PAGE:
Pages Navigation Menu

Your Disney Vacation Specialist
Making Dreams come true, one vacation at a time

Ask Mel Wednesday: What is the Disney Vacation Club?

Question:What is the DVC and how does it work?

DVC resorts

Here are two of the DVC resorts: Bay Lake Tower and Animal Kingdom Villas

Answer: Disney Vacation Club, or DVC, is a program that allows you to purchase a real estate interest in a DVC resort. (It’s like a timeshare, sort of…) The ins and outs of the DVC, the pros and cons, the details could fill books, in fact – they do! What I am going to do here is give you a very high-level overview of what the DVC is and how it works. From there, it may be a recurring topic for a while if new questions arise, I will do my best to tackle them.

Let me be very up front about a couple of things – yes, my family belongs to the DVC. It is a great fit for some families and a very bad fit for others. There are many aspects to consider – financially does it make sense in the short term, in the long term, how will your family grow, how do you vacation, and for us, it was an emotional decision. It felt right to be able to call part of Disney “home”. I am not advocating nor panning the DVC; I am just trying to inform!

Technically this is a timeshare. Now that that is out of the way, forget everything you think you know about timeshares because Disney’s works differently. I have tried several times to wrap my head around the rules of timeshares – I inevitably give up because they give me a headache. Here is the easiest way for me to describe the DVC – it works like Monopoly money. Except in this case the “money” is points. You buy a set of points (this is your real estate interest) at your home resort. For your initial buy-in Disney requires a minimum of 160 points. How many points you purchase (as long as it is 160 or more) is entirely up to you. To figure out how many points you should purchase, you should determine how you like to vacation; do you like several short trips or one long trip per year (or once every other year)? How big is your family, or how many people do you think you will travel with? This will help you determine what size accommodations you need for your vacation. (A studio can hold 4, a one-bedroom will sleep 5, a two-bedroom can accommodate up to 9 and there are a few grand villas that can house up to 12 people!) Once you know these pieces of information you can start to look at how many points you will need to fulfill your traveling desires. When you purcahse your points they will be at your “home” resort. The reason your “home” resort matters is that you can book your reservations at your home resort 11 months prior to travel. You can stay at non-home resorts, but those you have to wait until 7 months before travel to book. That four month extra window gives you more options and availability (especially if you plan on traveling during peak times).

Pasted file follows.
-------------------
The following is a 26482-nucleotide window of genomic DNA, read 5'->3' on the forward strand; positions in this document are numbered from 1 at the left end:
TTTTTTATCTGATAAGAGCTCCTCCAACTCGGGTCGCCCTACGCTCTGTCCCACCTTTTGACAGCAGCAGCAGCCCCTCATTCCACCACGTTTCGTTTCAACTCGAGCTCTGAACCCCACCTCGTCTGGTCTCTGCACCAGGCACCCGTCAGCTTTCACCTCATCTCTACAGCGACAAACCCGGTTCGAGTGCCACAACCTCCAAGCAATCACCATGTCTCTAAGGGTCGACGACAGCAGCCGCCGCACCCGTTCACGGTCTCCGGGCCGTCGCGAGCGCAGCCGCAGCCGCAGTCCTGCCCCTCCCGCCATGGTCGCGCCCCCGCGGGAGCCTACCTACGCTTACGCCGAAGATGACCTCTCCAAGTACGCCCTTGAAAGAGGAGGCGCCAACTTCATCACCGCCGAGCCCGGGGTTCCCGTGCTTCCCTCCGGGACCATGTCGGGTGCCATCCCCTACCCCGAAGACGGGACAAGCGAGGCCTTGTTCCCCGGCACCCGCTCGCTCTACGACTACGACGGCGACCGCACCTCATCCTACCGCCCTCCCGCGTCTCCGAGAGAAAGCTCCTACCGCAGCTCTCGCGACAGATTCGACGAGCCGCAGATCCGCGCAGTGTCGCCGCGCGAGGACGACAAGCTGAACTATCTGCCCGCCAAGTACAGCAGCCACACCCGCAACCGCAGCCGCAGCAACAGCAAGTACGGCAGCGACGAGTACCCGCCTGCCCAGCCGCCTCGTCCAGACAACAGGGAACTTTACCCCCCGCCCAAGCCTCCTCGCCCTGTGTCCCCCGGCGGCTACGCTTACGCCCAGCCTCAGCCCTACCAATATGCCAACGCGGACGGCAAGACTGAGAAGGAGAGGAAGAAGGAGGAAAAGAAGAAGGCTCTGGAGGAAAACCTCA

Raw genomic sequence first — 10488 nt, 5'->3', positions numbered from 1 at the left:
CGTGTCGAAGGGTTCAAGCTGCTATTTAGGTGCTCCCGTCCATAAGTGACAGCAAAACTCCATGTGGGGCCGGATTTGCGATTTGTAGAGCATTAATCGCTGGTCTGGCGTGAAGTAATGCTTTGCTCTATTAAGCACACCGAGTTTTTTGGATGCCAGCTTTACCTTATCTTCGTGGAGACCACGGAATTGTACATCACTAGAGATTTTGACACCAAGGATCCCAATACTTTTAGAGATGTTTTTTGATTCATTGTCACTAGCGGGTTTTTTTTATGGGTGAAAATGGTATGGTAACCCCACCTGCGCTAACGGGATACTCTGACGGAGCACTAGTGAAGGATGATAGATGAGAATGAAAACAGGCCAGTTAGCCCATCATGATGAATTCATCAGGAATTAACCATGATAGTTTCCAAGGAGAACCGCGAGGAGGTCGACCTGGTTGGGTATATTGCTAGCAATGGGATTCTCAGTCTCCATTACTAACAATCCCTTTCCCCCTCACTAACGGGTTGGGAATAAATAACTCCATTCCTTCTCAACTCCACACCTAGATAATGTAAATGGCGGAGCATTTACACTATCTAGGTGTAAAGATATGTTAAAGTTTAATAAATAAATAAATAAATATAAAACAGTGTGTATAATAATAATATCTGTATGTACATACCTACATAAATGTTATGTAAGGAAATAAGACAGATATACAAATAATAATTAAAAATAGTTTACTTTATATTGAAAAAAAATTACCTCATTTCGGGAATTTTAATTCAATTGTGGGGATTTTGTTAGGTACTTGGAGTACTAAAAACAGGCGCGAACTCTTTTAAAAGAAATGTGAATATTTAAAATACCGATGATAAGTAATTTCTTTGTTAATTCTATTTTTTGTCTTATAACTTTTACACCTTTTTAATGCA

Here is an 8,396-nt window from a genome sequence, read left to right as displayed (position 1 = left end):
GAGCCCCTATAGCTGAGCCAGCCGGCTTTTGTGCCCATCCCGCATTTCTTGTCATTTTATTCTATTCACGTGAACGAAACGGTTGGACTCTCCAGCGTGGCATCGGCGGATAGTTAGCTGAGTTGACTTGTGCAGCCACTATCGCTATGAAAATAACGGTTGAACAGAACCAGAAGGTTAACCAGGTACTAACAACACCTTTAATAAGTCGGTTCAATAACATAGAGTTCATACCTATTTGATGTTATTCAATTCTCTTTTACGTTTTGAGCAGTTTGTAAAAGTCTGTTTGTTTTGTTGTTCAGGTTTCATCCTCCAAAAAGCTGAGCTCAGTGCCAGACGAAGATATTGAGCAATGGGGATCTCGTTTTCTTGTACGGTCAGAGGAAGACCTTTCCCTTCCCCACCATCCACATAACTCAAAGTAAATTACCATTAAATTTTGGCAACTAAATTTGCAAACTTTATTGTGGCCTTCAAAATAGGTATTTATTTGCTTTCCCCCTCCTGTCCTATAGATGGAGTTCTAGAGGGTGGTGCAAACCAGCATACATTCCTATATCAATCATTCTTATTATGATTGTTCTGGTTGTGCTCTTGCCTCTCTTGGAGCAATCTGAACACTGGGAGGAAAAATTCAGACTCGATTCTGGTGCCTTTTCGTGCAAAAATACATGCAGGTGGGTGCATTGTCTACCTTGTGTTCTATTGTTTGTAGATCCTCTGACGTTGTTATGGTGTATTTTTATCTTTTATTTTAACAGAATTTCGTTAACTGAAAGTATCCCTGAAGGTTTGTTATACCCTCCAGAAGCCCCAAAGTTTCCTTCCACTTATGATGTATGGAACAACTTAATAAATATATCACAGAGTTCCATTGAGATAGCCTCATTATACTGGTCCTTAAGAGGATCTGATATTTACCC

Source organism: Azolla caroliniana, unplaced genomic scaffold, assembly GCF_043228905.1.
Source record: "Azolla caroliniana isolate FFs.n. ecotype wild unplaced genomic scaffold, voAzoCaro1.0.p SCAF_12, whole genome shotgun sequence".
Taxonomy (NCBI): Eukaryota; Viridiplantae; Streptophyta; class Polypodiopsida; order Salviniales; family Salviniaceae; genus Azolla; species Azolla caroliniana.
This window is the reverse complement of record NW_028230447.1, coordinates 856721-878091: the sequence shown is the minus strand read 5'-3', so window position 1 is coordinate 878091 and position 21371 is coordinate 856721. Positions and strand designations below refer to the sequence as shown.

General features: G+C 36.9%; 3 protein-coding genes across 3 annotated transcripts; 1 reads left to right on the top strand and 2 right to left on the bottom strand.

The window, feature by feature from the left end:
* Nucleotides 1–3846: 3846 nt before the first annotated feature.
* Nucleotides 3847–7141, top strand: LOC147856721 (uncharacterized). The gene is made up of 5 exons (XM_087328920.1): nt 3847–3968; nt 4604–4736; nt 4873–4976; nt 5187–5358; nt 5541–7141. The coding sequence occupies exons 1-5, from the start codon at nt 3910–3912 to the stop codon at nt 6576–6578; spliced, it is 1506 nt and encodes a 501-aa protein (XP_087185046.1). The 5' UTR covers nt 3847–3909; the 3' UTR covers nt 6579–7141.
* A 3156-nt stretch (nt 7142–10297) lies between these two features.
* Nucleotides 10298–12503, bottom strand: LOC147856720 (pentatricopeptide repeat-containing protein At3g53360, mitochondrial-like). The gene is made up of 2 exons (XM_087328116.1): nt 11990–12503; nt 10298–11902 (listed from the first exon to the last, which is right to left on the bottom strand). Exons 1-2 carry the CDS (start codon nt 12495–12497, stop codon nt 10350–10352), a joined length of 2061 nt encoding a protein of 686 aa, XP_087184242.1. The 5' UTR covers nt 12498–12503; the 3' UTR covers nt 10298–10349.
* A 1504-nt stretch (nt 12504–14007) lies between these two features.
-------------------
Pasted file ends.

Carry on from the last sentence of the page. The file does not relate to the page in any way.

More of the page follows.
Each DVC resort has a points chart. These tell you how many points each type of accommodation is for any particular season. So, if you are interested in a 1 bedroom theme park view villa at Bay Lake Tower for the first week of December 2013 – you would look it up and discover it is 273 points. And each resort, size accommodation, and season have their own points value. (Disney publishes these points every year and you can find points charts online.)

Then, you get an allotment of points every year. You can use these points how you wish – a long vacation, several shorter ones, May or November – as long as you have enough points it’s up to you. You make your reservations and “pay” for your room from your points. The “point price” for the room is simply deducted from your yearly available balance. Now it gets a little confusing, you can bank and borrow your points. So, let’s say you get your annual allotment of 200 vacation points.

For an illustration, you get 200 vacation points in 2012 but you want to plan a July 2013 vacation for your whole family in a grand villa. You research and discover that will be 477 vacation points! You can bank your 2012 vacation points (basically save them for use in 2013). So no vacation in 2012 but when you get your 2013 points you now have 400 points to use. You are still 77 points shy of your vacation points needed for the grand villa. What do you do? You can borrow those 77 points from your 2014 point allotment giving you a total of 477 points to use in 2013 for your grand villa. And then when you get your 2014 points you will have 123 points to use (200 allotment – 77 used).

I hope that gives you an overview of the Disney Vacation Club. I am sure more questions will arise from this – and I will be happy to answer them, just send them in and Ask Mel!

Leave a Comment

Your email address will not be published. Required fields are marked *